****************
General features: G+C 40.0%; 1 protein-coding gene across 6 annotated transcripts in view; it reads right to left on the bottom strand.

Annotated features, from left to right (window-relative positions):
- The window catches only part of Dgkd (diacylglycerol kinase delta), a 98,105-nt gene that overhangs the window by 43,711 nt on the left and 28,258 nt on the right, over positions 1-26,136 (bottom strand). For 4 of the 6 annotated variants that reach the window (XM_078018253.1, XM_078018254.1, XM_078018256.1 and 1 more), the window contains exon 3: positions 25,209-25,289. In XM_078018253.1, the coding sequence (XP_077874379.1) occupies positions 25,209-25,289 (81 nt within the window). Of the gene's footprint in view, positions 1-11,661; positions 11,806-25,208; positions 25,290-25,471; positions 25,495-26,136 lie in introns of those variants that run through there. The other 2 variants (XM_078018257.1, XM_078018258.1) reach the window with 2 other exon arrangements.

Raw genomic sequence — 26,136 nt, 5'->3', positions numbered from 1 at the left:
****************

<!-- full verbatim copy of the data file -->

General features: G+C 40.0%; 1 protein-coding gene across 6 annotated transcripts in view; it reads right to left on the bottom strand.

Annotated features, from left to right (window-relative positions):
- The window catches only part of Dgkd (diacylglycerol kinase delta), a 98,105-nt gene that overhangs the window by 43,711 nt on the left and 28,258 nt on the right, over positions 1-26,136 (bottom strand). For 4 of the 6 annotated variants that reach the window (XM_078018253.1, XM_078018254.1, XM_078018256.1 and 1 more), the window contains exon 3: positions 25,209-25,289. In XM_078018253.1, the coding sequence (XP_077874379.1) occupies positions 25,209-25,289 (81 nt within the window). Of the gene's footprint in view, positions 1-11,661; positions 11,806-25,208; positions 25,290-25,471; positions 25,495-26,136 lie in introns of those variants that run through there. The other 2 variants (XM_078018257.1, XM_078018258.1) reach the window with 2 other exon arrangements.

Raw genomic sequence — 26,136 nt, 5'->3', positions numbered from 1 at the left: